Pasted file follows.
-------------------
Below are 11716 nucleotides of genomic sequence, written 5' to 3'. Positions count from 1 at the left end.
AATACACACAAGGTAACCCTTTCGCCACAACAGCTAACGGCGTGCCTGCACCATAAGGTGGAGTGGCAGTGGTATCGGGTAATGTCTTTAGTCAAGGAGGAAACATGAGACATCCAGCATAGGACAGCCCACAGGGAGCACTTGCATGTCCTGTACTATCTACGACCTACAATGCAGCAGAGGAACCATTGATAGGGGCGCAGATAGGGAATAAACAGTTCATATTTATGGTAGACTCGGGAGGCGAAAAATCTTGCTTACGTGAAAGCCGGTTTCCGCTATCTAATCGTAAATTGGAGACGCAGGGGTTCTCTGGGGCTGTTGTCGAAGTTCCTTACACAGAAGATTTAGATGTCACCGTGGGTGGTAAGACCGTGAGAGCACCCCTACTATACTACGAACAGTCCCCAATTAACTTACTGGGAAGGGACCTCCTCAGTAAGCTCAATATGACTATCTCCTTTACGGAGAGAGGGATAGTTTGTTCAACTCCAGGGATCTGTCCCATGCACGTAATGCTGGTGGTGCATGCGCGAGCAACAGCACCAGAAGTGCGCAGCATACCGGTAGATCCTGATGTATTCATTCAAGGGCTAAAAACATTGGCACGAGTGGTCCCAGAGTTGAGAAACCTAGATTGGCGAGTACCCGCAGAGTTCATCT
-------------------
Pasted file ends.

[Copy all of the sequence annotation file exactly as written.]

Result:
Below are 11716 nucleotides of genomic sequence, written 5' to 3'. Positions count from 1 at the left end.
AATACACACAAGGTAACCCTTTCGCCACAACAGCTAACGGCGTGCCTGCACCATAAGGTGGAGTGGCAGTGGTATCGGGTAATGTCTTTAGTCAAGGAGGAAACATGAGACATCCAGCATAGGACAGCCCACAGGGAGCACTTGCATGTCCTGTACTATCTACGACCTACAATGCAGCAGAGGAACCATTGATAGGGGCGCAGATAGGGAATAAACAGTTCATATTTATGGTAGACTCGGGAGGCGAAAAATCTTGCTTACGTGAAAGCCGGTTTCCGCTATCTAATCGTAAATTGGAGACGCAGGGGTTCTCTGGGGCTGTTGTCGAAGTTCCTTACACAGAAGATTTAGATGTCACCGTGGGTGGTAAGACCGTGAGAGCACCCCTACTATACTACGAACAGTCCCCAATTAACTTACTGGGAAGGGACCTCCTCAGTAAGCTCAATATGACTATCTCCTTTACGGAGAGAGGGATAGTTTGTTCAACTCCAGGGATCTGTCCCATGCACGTAATGCTGGTGGTGCATGCGCGAGCAACAGCACCAGAAGTGCGCAGCATACCGGTAGATCCTGATGTATTCATTCAAGGGCTAAAAACATTGGCACGAGTGGTCCCAGAGTTGAGAAACCTAGATTGGCGAGTACCCGCAGAGTTCATCT